Essential Report

Do people really want job security?

Feb 10, 2012

ACTU President Ged Kearney gives the low down on the ACTU’s secure work inquiry.


There was a time when you had a job for life. The same one or two employers for 30 plus years. You had entitlements, the occasional pay rise, a chance for promotion and, if nothing else, security.

In the 21st century all that has changed. Gen Y workers like flexibility, choosing casual or part time work over the anchor that is a full time job. Other workers want to balance career and family life and are pleased to have the option of casual or contract work, with higher rates but without entitlements.

Casual workers now make up almost one quarter of Australian employees – one of the highest rates in the OECD. And contract work is steadily rising in all kinds of industries.

But what happens when you are working in an ongoing role but with no prospect of becoming a permanent worker? When banks are reluctant to lend to you and long term planning for a future becomes uncertain?

These are some of many aspects which the ACTU’s national inquiry is examining through its hearings into insecure work. Chaired by former deputy PM Brian Howe and comprising members from the highest level of labour law, academia and the union movement, the national hearings are examining the economic and social implications of insecure or fixed term employment as well as suggesting future policy directions.

You can find out more about the inquiry here.

“Workers have told us that insecure work makes it harder for them to manage the household finances, to spend time with their family and friends, and to plan for the future,” said ACTU president Ged Kearney.

“ The job of our new inquiry is to shine a light on the plight of insecure workers in Australia, and work out what government, employers and unions should be doing to help them.”

Ged asks here on the Punch – “are you feeling insecure?

Approaching its task the panel is very much aware of the importance of flexible or non-standard work practices to both employers and employees.  On the one hand, Australia must continue to maximise its economic productivity yet there are still issues of fairness and responsibility to be taken into account.

Employers argue that many workers actually want casual work arrangements. But the ACTU says that there must be security — such as avenues for challenging unfair dismissal and long-term casuals being given the right to convert to permanent work after a set period of time.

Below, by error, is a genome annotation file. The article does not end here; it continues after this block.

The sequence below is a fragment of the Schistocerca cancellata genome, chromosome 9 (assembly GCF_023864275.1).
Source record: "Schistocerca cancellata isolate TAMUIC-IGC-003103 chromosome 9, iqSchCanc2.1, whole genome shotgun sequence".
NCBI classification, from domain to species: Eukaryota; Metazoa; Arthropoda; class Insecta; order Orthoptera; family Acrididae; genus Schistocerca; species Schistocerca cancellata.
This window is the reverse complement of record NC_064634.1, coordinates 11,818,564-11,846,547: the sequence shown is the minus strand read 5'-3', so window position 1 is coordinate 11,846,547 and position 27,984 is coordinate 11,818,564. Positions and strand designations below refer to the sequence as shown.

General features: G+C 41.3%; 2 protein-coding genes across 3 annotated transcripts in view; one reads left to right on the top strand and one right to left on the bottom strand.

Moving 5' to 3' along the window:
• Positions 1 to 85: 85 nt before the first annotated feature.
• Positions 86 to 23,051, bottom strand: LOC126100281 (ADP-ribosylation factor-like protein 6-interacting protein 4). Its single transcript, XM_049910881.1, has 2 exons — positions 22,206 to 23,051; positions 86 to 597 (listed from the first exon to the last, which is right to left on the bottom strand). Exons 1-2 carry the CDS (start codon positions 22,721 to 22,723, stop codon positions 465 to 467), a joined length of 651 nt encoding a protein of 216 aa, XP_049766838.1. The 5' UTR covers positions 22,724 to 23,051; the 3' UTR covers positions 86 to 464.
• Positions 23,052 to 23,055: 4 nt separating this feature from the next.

Casual workers are telling the ACTU their stories of insecure work, highlighting the need for these sorts of protections.

The dynamism of the modern labour market presents very significant challenges for people who much more frequently change their work status – moving between jobs, between education or caring and work, from unemployment to employment or from employment to retirement.

Disturbingly, one submission gave evidence about the link between casual workers and homelessness.

With 500 submissions received  — 450 of which came from individual workers — the inquiry will prepare a report to present to the Federal Government by April.  The first hearings were held in Brisbane on February 13.

 

 

What’s wrong with our cities?

Feb 10, 2012

Property Council of Australia CEO Peter Verwer looks at the challenges of planning long-term within a short-term political cycle


Despite the postcard pics and tourism ads, Australia is overwhelmingly an urban nation.

Three quarters of us live in cities and more than 80 per cent of our GDP is generated within their boundaries. We love our cities but we are also frustrated by them. We curse our transport congestion, high rental costs, long hospital waiting lists, lack of child care places and aged care facilities. As the population grows and ages, our cities are carrying the majority of the burden.

So will that ever change?

The Property Council of Australia believes it’s time to stop the ad hoc approach to building our cities and come up with a long term strategy which is inclusive of the community and agreed to by all tiers of government on all sides.

The ultimate problem is the short term decision making by governments with three or four year terms when what every city needs is bi-partisan commitment to 20 year plans.